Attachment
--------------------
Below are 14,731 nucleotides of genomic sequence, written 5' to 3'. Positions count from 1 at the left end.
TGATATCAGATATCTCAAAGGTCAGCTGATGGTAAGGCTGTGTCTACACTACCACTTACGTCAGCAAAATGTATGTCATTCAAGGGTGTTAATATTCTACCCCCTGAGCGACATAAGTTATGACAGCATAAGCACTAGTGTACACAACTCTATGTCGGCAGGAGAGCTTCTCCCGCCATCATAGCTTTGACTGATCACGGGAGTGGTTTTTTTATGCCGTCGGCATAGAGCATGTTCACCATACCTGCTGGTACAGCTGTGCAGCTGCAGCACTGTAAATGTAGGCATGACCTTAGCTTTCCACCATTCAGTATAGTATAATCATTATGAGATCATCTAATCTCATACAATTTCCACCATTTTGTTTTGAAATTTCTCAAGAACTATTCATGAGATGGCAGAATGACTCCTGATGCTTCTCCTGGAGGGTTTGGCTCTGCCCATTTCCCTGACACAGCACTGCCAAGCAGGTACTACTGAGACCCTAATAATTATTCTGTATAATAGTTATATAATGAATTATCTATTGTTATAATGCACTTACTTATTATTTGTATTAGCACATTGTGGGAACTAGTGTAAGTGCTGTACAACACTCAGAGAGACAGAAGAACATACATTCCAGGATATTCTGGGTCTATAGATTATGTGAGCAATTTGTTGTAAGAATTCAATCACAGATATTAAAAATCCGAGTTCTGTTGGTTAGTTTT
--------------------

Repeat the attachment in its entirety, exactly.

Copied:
Below are 14,731 nucleotides of genomic sequence, written 5' to 3'. Positions count from 1 at the left end.
TGATATCAGATATCTCAAAGGTCAGCTGATGGTAAGGCTGTGTCTACACTACCACTTACGTCAGCAAAATGTATGTCATTCAAGGGTGTTAATATTCTACCCCCTGAGCGACATAAGTTATGACAGCATAAGCACTAGTGTACACAACTCTATGTCGGCAGGAGAGCTTCTCCCGCCATCATAGCTTTGACTGATCACGGGAGTGGTTTTTTTATGCCGTCGGCATAGAGCATGTTCACCATACCTGCTGGTACAGCTGTGCAGCTGCAGCACTGTAAATGTAGGCATGACCTTAGCTTTCCACCATTCAGTATAGTATAATCATTATGAGATCATCTAATCTCATACAATTTCCACCATTTTGTTTTGAAATTTCTCAAGAACTATTCATGAGATGGCAGAATGACTCCTGATGCTTCTCCTGGAGGGTTTGGCTCTGCCCATTTCCCTGACACAGCACTGCCAAGCAGGTACTACTGAGACCCTAATAATTATTCTGTATAATAGTTATATAATGAATTATCTATTGTTATAATGCACTTACTTATTATTTGTATTAGCACATTGTGGGAACTAGTGTAAGTGCTGTACAACACTCAGAGAGACAGAAGAACATACATTCCAGGATATTCTGGGTCTATAGATTATGTGAGCAATTTGTTGTAAGAATTCAATCACAGATATTAAAAATCCGAGTTCTGTTGGTTAGTTTT